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BY KATIE - MYGREENPOD, 01 Sept '18
Today, Holly Budge will attempt her third Guinness World Record to raise awareness of the impact of the ivory trade
Hampshire-based adventurer and conservationist Holly Budge was quite literally on top of the world when she summited Mount Everest to raise global awareness of the devastating impact of the elephant ivory trade and of her award-winning campaign, How Many Elephants.
World record attempt
Holly is no stranger to world records: she’s bagged two already, for being the first woman to skydive Everest and for racing across Mongolia on semi-wild horses in just nine days.
Holly will attempt a third Guinness World Record today (01 September) at the Alresford Show, where she will showcase a 3.96m tall papier-mâché elephant to simulate the world’s highest African bull elephant. The current world record for the largest papier-mâché structure is 3.82m.
To add to the challenge, Guinness World Record rules won’t allow for any structural frame, so the elephant will be made just from papier-mâché made from newspaper print and wallpaper paste, that will be moulded into 500 ‘tiles’ to create the elephant structure.
Holly is also looking for a home for the ‘elephant’ after the Alresford Show, and is open to receiving ideas from interested parties.
This Guinness World Record attempt will raise further awareness of Holly’s campaign ‘How Many Elephants’, which has won a community award from the Mayor of Winchester for hosting over 1,000 school children from local schools, plus the general public, at her recent exhibition in White Space Alresford.
Louise Caldwell, a Year 2 teacher at St Swithun’s School at Alresford, said, ‘Holly is committed to building a fantastic network of engaged young people in our district, inspiring the next generation of conservationists. The children in our school were excited to have Holly come to the school, as it’s not every day a real life adventurer who has summited Everest, raced across Mongolia on horseback and skydived off a mountain comes to visit!’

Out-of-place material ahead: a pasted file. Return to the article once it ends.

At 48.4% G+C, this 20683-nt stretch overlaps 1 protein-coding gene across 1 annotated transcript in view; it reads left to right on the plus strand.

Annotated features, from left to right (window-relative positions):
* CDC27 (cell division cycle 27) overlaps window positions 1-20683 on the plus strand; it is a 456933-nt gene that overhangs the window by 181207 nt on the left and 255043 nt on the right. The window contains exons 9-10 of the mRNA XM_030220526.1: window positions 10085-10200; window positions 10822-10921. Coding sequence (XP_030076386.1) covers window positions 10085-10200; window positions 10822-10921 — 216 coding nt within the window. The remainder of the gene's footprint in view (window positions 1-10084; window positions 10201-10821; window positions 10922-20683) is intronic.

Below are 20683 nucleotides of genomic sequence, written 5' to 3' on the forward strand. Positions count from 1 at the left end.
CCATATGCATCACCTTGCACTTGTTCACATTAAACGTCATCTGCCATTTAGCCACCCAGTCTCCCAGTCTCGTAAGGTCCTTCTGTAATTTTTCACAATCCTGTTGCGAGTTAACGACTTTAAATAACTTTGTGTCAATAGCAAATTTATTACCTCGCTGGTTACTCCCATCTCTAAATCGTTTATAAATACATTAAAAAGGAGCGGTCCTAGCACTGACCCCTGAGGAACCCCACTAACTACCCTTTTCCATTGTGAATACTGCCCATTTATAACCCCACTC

‘Holly’s voluntary workshops have also empowered our children, teachers and parents to live with purpose, to embrace challenges and to realise we are never too small to make a difference’, Louise added.
Holly with the Black Mambas
Holly has recently returned from showcasing her exhibition at a world-class conservation conference in Cape Town. She then travelled north to the Kruger National Park and trained with the Black Mambas, the first all-female front line, anti-poaching team.
Holly documented the work of these brave and courageous women on film, and presented a £5,000 cheque from her charity to the Black Mambas for a new patrol vehicle, which will have the charity’s How Many Elephants logo on the side.
Through her adventures and campaign, Holly has raised over £300,000 for a diverse range of charities.
How Many Elephants fundraising continues with Holly’s next major event, a Masquerade Ball on 15 December at the Hilton at The Ageas Bowl, Southampton.